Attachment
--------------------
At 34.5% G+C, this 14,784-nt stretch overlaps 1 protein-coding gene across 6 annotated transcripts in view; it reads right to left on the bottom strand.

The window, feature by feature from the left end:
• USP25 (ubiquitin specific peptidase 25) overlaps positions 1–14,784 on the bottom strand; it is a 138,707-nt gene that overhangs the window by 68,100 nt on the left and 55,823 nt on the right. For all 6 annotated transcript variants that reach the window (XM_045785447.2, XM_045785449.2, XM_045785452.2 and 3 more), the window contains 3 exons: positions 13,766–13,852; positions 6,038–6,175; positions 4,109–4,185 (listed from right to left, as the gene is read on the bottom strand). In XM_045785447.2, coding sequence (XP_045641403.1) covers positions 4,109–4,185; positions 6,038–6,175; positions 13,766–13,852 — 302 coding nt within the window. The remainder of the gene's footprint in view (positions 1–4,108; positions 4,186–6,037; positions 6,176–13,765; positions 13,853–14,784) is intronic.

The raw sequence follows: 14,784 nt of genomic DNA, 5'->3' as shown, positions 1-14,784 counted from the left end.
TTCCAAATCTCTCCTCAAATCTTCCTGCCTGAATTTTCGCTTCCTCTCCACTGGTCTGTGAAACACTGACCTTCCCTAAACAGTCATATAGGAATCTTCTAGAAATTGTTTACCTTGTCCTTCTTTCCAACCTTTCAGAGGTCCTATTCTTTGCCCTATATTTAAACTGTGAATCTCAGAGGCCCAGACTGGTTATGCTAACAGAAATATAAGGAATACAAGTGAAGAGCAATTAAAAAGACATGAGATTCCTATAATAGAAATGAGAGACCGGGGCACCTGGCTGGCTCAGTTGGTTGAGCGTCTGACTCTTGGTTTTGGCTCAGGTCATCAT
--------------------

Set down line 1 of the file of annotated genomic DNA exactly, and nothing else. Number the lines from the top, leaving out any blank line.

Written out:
At 34.5% G+C, this 14,784-nt stretch overlaps 1 protein-coding gene across 6 annotated transcripts in view; it reads right to left on the bottom strand.